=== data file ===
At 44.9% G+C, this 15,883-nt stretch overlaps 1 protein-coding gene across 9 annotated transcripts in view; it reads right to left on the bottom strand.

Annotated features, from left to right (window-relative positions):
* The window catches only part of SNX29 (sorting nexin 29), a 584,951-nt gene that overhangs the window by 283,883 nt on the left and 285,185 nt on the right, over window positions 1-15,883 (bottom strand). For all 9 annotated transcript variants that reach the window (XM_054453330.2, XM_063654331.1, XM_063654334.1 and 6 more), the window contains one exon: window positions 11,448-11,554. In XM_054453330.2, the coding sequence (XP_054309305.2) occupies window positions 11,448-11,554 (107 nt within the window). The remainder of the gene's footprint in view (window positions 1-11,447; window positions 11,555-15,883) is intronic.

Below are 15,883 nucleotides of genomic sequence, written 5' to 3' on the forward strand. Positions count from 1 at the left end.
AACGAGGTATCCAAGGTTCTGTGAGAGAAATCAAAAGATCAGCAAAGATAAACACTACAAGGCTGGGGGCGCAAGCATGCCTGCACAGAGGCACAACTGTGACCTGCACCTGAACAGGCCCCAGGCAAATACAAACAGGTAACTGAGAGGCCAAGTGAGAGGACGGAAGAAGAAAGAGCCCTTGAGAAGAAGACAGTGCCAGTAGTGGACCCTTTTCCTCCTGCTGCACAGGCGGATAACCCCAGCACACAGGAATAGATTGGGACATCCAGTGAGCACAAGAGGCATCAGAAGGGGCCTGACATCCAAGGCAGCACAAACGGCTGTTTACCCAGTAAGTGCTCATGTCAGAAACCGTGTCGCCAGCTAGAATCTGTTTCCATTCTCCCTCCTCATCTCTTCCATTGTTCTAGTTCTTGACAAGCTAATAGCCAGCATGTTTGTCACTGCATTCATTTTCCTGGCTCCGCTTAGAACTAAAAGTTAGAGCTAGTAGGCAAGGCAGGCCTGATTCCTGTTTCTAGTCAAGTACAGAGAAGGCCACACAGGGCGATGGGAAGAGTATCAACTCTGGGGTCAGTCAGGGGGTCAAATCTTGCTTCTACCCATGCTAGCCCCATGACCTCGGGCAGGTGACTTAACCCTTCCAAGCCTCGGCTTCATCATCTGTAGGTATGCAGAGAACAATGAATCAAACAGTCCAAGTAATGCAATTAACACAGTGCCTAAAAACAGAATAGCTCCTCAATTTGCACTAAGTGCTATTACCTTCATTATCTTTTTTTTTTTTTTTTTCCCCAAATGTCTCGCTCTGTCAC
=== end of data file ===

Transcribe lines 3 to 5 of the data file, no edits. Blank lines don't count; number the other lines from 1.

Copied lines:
* The window catches only part of SNX29 (sorting nexin 29), a 584,951-nt gene that overhangs the window by 283,883 nt on the left and 285,185 nt on the right, over window positions 1-15,883 (bottom strand). For all 9 annotated transcript variants that reach the window (XM_054453330.2, XM_063654331.1, XM_063654334.1 and 6 more), the window contains one exon: window positions 11,448-11,554. In XM_054453330.2, the coding sequence (XP_054309305.2) occupies window positions 11,448-11,554 (107 nt within the window). The remainder of the gene's footprint in view (window positions 1-11,447; window positions 11,555-15,883) is intronic.

Below are 15,883 nucleotides of genomic sequence, written 5' to 3' on the forward strand. Positions count from 1 at the left end.
AACGAGGTATCCAAGGTTCTGTGAGAGAAATCAAAAGATCAGCAAAGATAAACACTACAAGGCTGGGGGCGCAAGCATGCCTGCACAGAGGCACAACTGTGACCTGCACCTGAACAGGCCCCAGGCAAATACAAACAGGTAACTGAGAGGCCAAGTGAGAGGACGGAAGAAGAAAGAGCCCTTGAGAAGAAGACAGTGCCAGTAGTGGACCCTTTTCCTCCTGCTGCACAGGCGGATAACCCCAGCACACAGGAATAGATTGGGACATCCAGTGAGCACAAGAGGCATCAGAAGGGGCCTGACATCCAAGGCAGCACAAACGGCTGTTTACCCAGTAAGTGCTCATGTCAGAAACCGTGTCGCCAGCTAGAATCTGTTTCCATTCTCCCTCCTCATCTCTTCCATTGTTCTAGTTCTTGACAAGCTAATAGCCAGCATGTTTGTCACTGCATTCATTTTCCTGGCTCCGCTTAGAACTAAAAGTTAGAGCTAGTAGGCAAGGCAGGCCTGATTCCTGTTTCTAGTCAAGTACAGAGAAGGCCACACAGGGCGATGGGAAGAGTATCAACTCTGGGGTCAGTCAGGGGGTCAAATCTTGCTTCTACCCATGCTAGCCCCATGACCTCGGGCAGGTGACTTAACCCTTCCAAGCCTCGGCTTCATCATCTGTAGGTATGCAGAGAACAATGAATCAAACAGTCCAAGTAATGCAATTAACACAGTGCCTAAAAACAGAATAGCTCCTCAATTTGCACTAAGTGCTATTACCTTCATTATCTTTTTTTTTTTTTTTTTCCCCAAATGTCTCGCTCTGTCAC